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Unformatted text preview: at recalls and impose civil fines on meatpackers. Republicans in Congress failed to enact not only that bill, but also similar
legislation introduced in 1996, 1997, 1998, and 1999. The inability of the USDA to seek monetary damages from the meatpacking industry is
highly unusual, given the federal government’s power to use fines as a means of regulatory enforcement in the airline, automobile, mining,
steel, and toy industries. “We can fine circuses for mistreating elephants,” Secretary of Agriculture Dan Glickman complained in 1997, “but
we can’t fine companies that violate food-safety standards.” our friend the atom SURROUNDED BY PARENTS WHOSE children had died after eating hamburgers tainted with E. coli 0157:H7, President Clinton announced in July of 1996 that the USDA would finally adopt a science-based meat inspection system. Under the new regulations, every slaughterhouse and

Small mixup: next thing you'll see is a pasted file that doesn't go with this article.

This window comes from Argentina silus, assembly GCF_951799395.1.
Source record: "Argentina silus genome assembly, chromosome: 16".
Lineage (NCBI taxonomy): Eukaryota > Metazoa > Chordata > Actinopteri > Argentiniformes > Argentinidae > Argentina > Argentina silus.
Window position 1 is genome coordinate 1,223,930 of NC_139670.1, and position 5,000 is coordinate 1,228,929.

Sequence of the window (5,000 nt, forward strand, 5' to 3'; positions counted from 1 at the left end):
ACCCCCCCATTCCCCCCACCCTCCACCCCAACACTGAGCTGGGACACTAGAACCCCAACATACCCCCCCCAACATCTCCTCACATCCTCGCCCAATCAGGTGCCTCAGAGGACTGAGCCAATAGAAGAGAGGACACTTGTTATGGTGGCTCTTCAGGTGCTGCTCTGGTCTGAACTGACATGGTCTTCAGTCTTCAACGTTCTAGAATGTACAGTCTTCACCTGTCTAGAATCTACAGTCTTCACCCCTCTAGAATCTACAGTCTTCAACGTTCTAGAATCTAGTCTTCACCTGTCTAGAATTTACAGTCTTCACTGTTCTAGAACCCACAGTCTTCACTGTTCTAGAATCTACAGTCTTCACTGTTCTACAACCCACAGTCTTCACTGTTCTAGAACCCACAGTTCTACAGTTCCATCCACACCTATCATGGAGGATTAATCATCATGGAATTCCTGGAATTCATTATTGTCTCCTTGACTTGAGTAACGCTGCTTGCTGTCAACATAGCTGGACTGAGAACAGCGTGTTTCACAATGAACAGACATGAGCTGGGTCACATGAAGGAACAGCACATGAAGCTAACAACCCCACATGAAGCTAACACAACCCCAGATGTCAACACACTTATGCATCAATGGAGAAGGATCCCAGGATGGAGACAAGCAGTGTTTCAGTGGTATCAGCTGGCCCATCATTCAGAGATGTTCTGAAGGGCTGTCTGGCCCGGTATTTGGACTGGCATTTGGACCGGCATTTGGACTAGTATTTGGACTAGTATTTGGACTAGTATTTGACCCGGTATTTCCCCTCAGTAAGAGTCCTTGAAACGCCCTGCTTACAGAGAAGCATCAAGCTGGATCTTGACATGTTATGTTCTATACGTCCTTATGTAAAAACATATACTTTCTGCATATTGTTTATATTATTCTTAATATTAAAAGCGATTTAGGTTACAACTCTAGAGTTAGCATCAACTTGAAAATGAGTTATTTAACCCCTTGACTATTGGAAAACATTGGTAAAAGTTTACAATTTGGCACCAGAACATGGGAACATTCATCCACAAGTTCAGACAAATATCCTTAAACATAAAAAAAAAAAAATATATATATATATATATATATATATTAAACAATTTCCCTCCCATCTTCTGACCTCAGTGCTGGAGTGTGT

processing plant in the United States would by the end of the decade have to implement a government-approved HACCP plan and submit
meat to the USDA for microbial testing. Clinton’s announcement depicted t...
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- Spring '08